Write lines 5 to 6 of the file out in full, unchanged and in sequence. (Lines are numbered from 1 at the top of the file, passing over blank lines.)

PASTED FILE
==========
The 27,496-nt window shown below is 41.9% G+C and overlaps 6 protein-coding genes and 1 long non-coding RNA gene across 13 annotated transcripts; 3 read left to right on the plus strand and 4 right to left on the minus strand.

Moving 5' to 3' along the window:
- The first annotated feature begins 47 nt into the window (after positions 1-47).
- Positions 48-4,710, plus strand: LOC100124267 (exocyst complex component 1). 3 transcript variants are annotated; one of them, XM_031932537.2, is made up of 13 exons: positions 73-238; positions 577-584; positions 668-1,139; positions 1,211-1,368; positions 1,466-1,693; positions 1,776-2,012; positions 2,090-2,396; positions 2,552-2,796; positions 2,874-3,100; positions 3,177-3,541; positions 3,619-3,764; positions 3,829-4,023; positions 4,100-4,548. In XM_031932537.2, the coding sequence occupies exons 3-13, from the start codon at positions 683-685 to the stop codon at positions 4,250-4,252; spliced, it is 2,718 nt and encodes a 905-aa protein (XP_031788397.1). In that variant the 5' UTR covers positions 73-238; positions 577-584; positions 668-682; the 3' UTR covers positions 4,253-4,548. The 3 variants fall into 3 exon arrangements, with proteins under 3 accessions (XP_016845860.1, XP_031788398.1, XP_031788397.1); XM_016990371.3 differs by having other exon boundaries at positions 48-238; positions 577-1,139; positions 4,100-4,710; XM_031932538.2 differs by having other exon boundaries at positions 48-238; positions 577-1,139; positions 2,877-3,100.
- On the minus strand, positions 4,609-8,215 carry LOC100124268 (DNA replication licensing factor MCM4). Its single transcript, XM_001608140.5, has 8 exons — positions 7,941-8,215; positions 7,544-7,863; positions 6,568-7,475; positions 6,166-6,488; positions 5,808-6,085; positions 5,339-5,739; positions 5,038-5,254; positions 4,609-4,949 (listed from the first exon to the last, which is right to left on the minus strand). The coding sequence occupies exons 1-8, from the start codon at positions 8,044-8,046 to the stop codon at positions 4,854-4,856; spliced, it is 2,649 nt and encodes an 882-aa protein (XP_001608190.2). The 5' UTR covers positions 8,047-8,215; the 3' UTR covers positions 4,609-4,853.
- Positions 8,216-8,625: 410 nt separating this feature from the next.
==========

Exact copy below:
- On the minus strand, positions 4,609-8,215 carry LOC100124268 (DNA replication licensing factor MCM4). Its single transcript, XM_001608140.5, has 8 exons — positions 7,941-8,215; positions 7,544-7,863; positions 6,568-7,475; positions 6,166-6,488; positions 5,808-6,085; positions 5,339-5,739; positions 5,038-5,254; positions 4,609-4,949 (listed from the first exon to the last, which is right to left on the minus strand). The coding sequence occupies exons 1-8, from the start codon at positions 8,044-8,046 to the stop codon at positions 4,854-4,856; spliced, it is 2,649 nt and encodes an 882-aa protein (XP_001608190.2). The 5' UTR covers positions 8,047-8,215; the 3' UTR covers positions 4,609-4,853.
- Positions 8,216-8,625: 410 nt separating this feature from the next.